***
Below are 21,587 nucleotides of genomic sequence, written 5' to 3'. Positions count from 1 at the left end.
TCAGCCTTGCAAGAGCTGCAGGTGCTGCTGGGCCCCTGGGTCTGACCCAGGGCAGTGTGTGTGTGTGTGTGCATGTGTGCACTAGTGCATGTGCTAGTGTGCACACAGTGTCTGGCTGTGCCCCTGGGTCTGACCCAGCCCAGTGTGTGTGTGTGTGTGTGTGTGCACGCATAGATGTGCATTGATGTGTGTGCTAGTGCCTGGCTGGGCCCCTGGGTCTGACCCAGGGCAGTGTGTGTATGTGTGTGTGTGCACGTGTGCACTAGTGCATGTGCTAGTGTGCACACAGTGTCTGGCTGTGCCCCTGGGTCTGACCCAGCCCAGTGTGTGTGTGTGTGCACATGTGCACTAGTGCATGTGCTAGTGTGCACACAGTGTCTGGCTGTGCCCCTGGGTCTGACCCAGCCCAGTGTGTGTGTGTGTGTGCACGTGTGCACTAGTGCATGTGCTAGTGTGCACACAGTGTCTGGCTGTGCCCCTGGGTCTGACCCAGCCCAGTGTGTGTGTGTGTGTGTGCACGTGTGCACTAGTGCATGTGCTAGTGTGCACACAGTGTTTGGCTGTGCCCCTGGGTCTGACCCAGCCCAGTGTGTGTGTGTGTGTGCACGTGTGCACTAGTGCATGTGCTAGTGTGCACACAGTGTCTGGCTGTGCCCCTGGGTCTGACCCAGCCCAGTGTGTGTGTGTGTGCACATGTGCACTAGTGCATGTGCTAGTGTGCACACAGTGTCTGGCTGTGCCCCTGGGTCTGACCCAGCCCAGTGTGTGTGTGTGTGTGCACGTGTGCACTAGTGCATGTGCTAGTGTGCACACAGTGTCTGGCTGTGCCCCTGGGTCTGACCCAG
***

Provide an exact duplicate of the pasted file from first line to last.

Below are 21,587 nucleotides of genomic sequence, written 5' to 3'. Positions count from 1 at the left end.
TCAGCCTTGCAAGAGCTGCAGGTGCTGCTGGGCCCCTGGGTCTGACCCAGGGCAGTGTGTGTGTGTGTGTGCATGTGTGCACTAGTGCATGTGCTAGTGTGCACACAGTGTCTGGCTGTGCCCCTGGGTCTGACCCAGCCCAGTGTGTGTGTGTGTGTGTGTGTGCACGCATAGATGTGCATTGATGTGTGTGCTAGTGCCTGGCTGGGCCCCTGGGTCTGACCCAGGGCAGTGTGTGTATGTGTGTGTGTGCACGTGTGCACTAGTGCATGTGCTAGTGTGCACACAGTGTCTGGCTGTGCCCCTGGGTCTGACCCAGCCCAGTGTGTGTGTGTGTGCACATGTGCACTAGTGCATGTGCTAGTGTGCACACAGTGTCTGGCTGTGCCCCTGGGTCTGACCCAGCCCAGTGTGTGTGTGTGTGTGCACGTGTGCACTAGTGCATGTGCTAGTGTGCACACAGTGTCTGGCTGTGCCCCTGGGTCTGACCCAGCCCAGTGTGTGTGTGTGTGTGTGCACGTGTGCACTAGTGCATGTGCTAGTGTGCACACAGTGTTTGGCTGTGCCCCTGGGTCTGACCCAGCCCAGTGTGTGTGTGTGTGTGCACGTGTGCACTAGTGCATGTGCTAGTGTGCACACAGTGTCTGGCTGTGCCCCTGGGTCTGACCCAGCCCAGTGTGTGTGTGTGTGCACATGTGCACTAGTGCATGTGCTAGTGTGCACACAGTGTCTGGCTGTGCCCCTGGGTCTGACCCAGCCCAGTGTGTGTGTGTGTGTGCACGTGTGCACTAGTGCATGTGCTAGTGTGCACACAGTGTCTGGCTGTGCCCCTGGGTCTGACCCAG